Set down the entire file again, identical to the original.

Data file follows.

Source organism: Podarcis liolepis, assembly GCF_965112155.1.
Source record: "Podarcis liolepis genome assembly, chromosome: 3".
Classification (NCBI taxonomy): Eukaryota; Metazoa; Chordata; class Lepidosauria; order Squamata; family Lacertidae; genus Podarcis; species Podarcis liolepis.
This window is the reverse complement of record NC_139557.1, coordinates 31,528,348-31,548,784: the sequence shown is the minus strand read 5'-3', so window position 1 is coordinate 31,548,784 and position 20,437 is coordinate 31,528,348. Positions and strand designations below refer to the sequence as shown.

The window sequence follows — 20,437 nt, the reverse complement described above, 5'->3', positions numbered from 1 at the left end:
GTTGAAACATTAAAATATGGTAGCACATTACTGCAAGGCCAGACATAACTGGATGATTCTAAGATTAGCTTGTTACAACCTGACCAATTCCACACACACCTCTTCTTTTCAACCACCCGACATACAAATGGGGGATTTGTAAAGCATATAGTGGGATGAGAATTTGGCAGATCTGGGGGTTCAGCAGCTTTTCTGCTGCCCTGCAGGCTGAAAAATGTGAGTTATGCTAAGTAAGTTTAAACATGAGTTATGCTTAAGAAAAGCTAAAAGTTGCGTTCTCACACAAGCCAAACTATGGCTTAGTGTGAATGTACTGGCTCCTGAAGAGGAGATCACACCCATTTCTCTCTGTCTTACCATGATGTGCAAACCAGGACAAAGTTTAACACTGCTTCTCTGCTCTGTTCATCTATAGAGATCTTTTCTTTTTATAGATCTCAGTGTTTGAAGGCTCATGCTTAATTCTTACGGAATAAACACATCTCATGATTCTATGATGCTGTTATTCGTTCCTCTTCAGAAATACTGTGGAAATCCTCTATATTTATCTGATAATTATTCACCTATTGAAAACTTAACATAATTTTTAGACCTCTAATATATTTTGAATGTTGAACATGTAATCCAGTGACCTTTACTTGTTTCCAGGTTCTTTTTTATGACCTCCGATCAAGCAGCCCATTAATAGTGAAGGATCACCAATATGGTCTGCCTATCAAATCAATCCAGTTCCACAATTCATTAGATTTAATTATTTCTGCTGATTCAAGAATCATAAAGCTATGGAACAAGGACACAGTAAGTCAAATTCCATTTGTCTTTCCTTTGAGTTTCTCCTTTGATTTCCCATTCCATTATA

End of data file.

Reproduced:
Source organism: Podarcis liolepis, assembly GCF_965112155.1.
Source record: "Podarcis liolepis genome assembly, chromosome: 3".
Classification (NCBI taxonomy): Eukaryota; Metazoa; Chordata; class Lepidosauria; order Squamata; family Lacertidae; genus Podarcis; species Podarcis liolepis.
This window is the reverse complement of record NC_139557.1, coordinates 31,528,348-31,548,784: the sequence shown is the minus strand read 5'-3', so window position 1 is coordinate 31,548,784 and position 20,437 is coordinate 31,528,348. Positions and strand designations below refer to the sequence as shown.

The window sequence follows — 20,437 nt, the reverse complement described above, 5'->3', positions numbered from 1 at the left end:
GTTGAAACATTAAAATATGGTAGCACATTACTGCAAGGCCAGACATAACTGGATGATTCTAAGATTAGCTTGTTACAACCTGACCAATTCCACACACACCTCTTCTTTTCAACCACCCGACATACAAATGGGGGATTTGTAAAGCATATAGTGGGATGAGAATTTGGCAGATCTGGGGGTTCAGCAGCTTTTCTGCTGCCCTGCAGGCTGAAAAATGTGAGTTATGCTAAGTAAGTTTAAACATGAGTTATGCTTAAGAAAAGCTAAAAGTTGCGTTCTCACACAAGCCAAACTATGGCTTAGTGTGAATGTACTGGCTCCTGAAGAGGAGATCACACCCATTTCTCTCTGTCTTACCATGATGTGCAAACCAGGACAAAGTTTAACACTGCTTCTCTGCTCTGTTCATCTATAGAGATCTTTTCTTTTTATAGATCTCAGTGTTTGAAGGCTCATGCTTAATTCTTACGGAATAAACACATCTCATGATTCTATGATGCTGTTATTCGTTCCTCTTCAGAAATACTGTGGAAATCCTCTATATTTATCTGATAATTATTCACCTATTGAAAACTTAACATAATTTTTAGACCTCTAATATATTTTGAATGTTGAACATGTAATCCAGTGACCTTTACTTGTTTCCAGGTTCTTTTTTATGACCTCCGATCAAGCAGCCCATTAATAGTGAAGGATCACCAATATGGTCTGCCTATCAAATCAATCCAGTTCCACAATTCATTAGATTTAATTATTTCTGCTGATTCAAGAATCATAAAGCTATGGAACAAGGACACAGTAAGTCAAATTCCATTTGTCTTTCCTTTGAGTTTCTCCTTTGATTTCCCATTCCATTATA